1. number of pawls
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The number of pawls in a hub refers to the number of pawls that engage with the freehub body to transfer power from the crankset to the wheel. The more pawls a hub has, the more times it will engage and disengage with the freehub body per revolution. This is because each pawl briefly engages with the freehub body before disengaging and allowing the next pawl to engage. The more engaging and disengaging pawls, the louder the hub will be.

The reason why the more pawls a hub has, the louder it will be is because each time a pawl engages with the freehub body, it creates a clicking sound. This is because the pawl is forced to move quickly against the freehub body, which creates friction and noise. The more engaging and disengaging pawls there are, the more clicking sounds there will be, making the hub louder.

  1. size of the pawls

When the pawls engage with the freehub body, they create friction. The surface area of the pawls determines the amount of friction. Larger pawls have more surface area than smaller ones, creating more friction. This friction is what causes the clicking sound.

The shape of the pawls also amplifies the sound. Pawls are typically curved, and this shape helps to focus the sound waves. This makes the sound louder and more pronounced.

  1. material of the pawls

Steel is a harder material than aluminum. This means that it is more rigid and has higher tensile strength. When the pawls engage and disengage with the freehub body, the steel pawls will make a more pronounced clicking sound because they are more likely to vibrate and resonate. Aluminum pawls, on the other hand, are softer and more flexible. This means they are less likely to vibrate and resonate, making them quieter.

  1. Points of engagement

The points of engagement are the number of times the hub engages with the freehub body per revolution. A higher point of engagement means that the hub engages more quickly, which can make it quieter. However, higher points of engagement also mean that the hub is more expensive.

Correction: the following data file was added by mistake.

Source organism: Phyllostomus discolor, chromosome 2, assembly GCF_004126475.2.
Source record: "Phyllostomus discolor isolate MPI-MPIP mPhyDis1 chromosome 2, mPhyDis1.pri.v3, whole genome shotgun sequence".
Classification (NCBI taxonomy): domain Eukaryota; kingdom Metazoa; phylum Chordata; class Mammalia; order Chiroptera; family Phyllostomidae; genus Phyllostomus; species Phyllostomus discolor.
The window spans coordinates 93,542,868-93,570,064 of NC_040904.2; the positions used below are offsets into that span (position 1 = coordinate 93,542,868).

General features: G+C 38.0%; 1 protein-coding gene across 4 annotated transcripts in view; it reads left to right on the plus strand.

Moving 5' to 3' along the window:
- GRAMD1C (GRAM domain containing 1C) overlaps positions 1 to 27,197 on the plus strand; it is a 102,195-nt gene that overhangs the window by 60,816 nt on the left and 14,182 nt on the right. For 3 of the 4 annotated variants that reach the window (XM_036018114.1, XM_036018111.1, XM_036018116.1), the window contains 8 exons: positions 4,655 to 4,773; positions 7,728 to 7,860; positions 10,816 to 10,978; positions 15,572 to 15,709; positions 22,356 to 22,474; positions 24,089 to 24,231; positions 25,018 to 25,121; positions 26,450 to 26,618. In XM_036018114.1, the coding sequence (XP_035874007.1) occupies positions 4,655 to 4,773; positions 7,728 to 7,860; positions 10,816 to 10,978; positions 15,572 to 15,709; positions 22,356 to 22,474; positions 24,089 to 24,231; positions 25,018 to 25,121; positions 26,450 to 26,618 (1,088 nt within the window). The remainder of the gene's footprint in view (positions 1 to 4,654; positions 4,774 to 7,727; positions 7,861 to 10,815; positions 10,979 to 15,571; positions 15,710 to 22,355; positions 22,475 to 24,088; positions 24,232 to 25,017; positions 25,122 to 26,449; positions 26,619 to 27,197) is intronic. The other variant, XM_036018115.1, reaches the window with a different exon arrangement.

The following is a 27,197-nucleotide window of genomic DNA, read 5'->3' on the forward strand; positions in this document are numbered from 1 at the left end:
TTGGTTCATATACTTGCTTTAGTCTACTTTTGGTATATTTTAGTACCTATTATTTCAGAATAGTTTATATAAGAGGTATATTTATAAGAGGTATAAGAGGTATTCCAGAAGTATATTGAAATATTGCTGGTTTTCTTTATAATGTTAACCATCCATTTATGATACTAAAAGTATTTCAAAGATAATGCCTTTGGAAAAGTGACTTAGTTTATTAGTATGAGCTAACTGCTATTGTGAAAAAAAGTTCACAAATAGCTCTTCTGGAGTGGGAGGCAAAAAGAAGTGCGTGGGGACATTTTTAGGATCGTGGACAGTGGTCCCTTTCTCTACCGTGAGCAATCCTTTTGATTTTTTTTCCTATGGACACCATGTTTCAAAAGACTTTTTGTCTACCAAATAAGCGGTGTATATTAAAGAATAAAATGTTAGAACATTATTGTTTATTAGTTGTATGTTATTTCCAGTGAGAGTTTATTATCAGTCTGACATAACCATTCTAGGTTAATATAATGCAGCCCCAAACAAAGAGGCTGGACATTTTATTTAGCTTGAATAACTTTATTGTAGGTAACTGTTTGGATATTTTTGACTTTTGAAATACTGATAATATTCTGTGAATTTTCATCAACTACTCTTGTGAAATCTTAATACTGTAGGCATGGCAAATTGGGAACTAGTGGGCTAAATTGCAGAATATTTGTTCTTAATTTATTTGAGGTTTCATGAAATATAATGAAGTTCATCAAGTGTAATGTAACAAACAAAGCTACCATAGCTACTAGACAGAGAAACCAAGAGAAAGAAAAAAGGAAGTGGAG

How to Choose the Right Loud Mountain Bike Hub

  1. Consider your budget.

Loud mountain bike hubs can range in price from a few hundred dollars to over a thousand dollars. Setting a budget before you start shopping is important so that you spend your money wisely.

  1. Think about your riding style.

If you are a trail rider who likes to go fast, you will need a hub with high points of engagement. This will ensure that the hub engages when you start pedaling, which will help you accelerate quickly. If you are a cross-country rider more concerned with efficiency, you can get away with a hub with fewer points of engagement.

  1. Determine your desired sound.

Some riders prefer a loud hub that makes a lot of clicking noise. Others prefer a quieter hub that is not as noticeable. Consider how loud you want your hub to be before purchasing.

  1. Read reviews

Read online reviews of different loud mountain bike hubs to see what other riders have to say about them. This can be a helpful way to get an idea of the pros and cons of each hub.

  1. Talk to your friends and family.

If you know any other mountain bikers, ask them about their experiences with loud mountain bike hubs. They may be able to give you some valuable advice.

Conclusion

The loudest mountain bike hubs are an aesthetic feature and a performance factor for some riders. While some may prefer a quieter ride, others may seek the attention-grabbing sound of the loudest hubs.